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The George Floyd March in Wausau on June 7 was the city's third protest in a week. Some 1,500 protesters marched on downtown city streets, chanting for an end to police brutality.
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For attorneys around Wisconsin, routine legal matters — from drawing up wills to divo rces — have slowed down due to the COVID-19 pandemic.
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Wisconsinites — from activists to professional basketball players to politicians to concerned citizens — took to the streets once more on June 7 to take part in ongoing protests that spread nationwide after George Floyd was killed in the custody of Minneapolis police officers.
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There have been 20,835 positive cases of COVID-19 in Wisconsin as of June 7, according to the state Department of Health Services. That's an increase of 264 cases from the day before.
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June 6 marks the ninth day in Wisconsin in which demonstrations have filled city streets and public spaces as organizers have sought to raise awareness about a range of social justice issues, including institutional racism, police brutality and the flaws of the criminal justice system.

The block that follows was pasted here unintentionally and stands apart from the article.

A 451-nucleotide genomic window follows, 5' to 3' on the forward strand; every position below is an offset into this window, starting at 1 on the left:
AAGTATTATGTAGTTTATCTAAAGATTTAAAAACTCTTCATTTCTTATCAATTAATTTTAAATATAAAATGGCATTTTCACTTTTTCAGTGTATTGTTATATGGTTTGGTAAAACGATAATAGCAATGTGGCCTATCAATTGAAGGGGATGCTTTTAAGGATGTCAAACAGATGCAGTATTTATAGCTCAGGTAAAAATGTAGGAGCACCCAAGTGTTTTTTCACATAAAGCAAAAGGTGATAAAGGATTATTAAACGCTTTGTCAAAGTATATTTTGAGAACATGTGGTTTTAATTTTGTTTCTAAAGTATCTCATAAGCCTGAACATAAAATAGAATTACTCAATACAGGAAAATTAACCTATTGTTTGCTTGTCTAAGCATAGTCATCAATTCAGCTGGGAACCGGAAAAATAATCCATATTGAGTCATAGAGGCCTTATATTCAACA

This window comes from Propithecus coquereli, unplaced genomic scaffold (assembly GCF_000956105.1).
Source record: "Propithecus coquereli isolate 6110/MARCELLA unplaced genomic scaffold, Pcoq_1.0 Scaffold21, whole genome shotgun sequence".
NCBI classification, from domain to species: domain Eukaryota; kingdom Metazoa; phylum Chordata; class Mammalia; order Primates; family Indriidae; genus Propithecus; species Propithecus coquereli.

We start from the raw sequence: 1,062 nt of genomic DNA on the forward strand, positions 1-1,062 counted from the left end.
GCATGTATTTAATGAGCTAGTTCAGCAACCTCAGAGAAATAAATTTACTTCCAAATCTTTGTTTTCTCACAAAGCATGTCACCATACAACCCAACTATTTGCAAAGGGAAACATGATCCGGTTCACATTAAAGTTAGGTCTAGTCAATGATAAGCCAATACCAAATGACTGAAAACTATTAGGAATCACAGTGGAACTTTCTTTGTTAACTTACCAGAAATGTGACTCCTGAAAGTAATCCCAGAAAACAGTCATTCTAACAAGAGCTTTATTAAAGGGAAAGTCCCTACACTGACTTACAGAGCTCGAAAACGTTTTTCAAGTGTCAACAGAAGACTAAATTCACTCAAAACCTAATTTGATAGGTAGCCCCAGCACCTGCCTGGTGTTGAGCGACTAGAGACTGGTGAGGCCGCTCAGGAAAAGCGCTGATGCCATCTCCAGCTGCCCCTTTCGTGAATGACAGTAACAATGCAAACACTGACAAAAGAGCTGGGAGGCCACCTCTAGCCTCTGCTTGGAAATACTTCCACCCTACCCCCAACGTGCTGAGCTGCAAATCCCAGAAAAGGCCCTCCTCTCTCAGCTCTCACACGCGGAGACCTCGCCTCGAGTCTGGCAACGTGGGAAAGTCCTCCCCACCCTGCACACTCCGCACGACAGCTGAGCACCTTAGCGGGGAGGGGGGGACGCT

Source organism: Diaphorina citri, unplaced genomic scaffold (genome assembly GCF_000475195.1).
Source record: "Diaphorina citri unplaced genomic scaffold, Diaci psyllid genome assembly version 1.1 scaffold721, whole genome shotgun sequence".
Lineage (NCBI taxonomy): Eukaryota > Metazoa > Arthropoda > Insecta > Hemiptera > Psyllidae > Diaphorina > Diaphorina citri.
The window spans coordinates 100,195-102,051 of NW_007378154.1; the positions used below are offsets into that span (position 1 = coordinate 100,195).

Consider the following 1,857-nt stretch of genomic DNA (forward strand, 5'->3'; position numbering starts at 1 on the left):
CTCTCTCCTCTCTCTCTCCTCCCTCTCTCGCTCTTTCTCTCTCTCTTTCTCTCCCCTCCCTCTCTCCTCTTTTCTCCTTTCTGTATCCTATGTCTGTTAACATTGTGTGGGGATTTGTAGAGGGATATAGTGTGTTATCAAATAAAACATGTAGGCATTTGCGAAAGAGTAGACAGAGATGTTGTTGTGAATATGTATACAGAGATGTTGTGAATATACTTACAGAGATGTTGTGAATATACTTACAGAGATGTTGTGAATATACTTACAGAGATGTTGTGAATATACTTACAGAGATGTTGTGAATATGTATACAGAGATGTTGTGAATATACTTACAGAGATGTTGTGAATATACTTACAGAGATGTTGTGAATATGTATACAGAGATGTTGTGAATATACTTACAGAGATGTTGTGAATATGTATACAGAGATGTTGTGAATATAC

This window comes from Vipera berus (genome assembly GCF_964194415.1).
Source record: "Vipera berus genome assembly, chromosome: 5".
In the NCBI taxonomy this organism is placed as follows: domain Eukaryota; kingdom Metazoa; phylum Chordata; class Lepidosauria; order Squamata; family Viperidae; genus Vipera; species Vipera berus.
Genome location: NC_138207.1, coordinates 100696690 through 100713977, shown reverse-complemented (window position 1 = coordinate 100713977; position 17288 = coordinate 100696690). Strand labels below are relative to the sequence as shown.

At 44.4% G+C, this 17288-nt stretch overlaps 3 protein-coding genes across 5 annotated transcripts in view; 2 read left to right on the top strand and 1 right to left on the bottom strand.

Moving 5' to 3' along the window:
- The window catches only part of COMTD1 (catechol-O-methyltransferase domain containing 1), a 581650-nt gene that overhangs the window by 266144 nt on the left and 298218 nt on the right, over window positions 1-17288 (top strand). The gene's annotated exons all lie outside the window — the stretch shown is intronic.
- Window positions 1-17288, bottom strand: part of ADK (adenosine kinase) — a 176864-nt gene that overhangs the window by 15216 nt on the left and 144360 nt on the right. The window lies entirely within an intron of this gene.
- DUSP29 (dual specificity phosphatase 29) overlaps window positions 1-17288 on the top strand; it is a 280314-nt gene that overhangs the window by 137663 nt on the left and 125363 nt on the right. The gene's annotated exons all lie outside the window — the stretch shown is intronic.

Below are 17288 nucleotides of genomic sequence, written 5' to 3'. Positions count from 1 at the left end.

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There have been 20,571 positive cases of COVID-19 in Wisconsin as of June 6, according to the state Department of Health Services. That's an increase of 322 cases from the day before.
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As the ongoing pandemic shutters businesses and puts people out of work, garage sale and flea market organizers are trying to avoid becoming the latest victim of COVID-19 cancellations, delaying open dates and taking precautions to make their events safer.
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For the eighth day in a row, protesters across Wisconsin gathered Friday to remember African Americans killed by law enforcement and fight for the end to racial injustice and police brutality.
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PBS Wisconsin
Police reform is an immediate action item for community organizers protesting the killing of George Floyd. Angela Lang, executive director of Black Leaders Organizing Communities, discusses policing, the structure of white supremacy and changes demonstrators in Milwaukee are seeking.
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A bill before the Wisconsin Legislature would define the primary duty of law enforcement as preserving the life of all individuals, and that deadly force is to be used only as a last resort. A former police officer, State Sen. Van Wanggaard discusses this proposal and the training of police.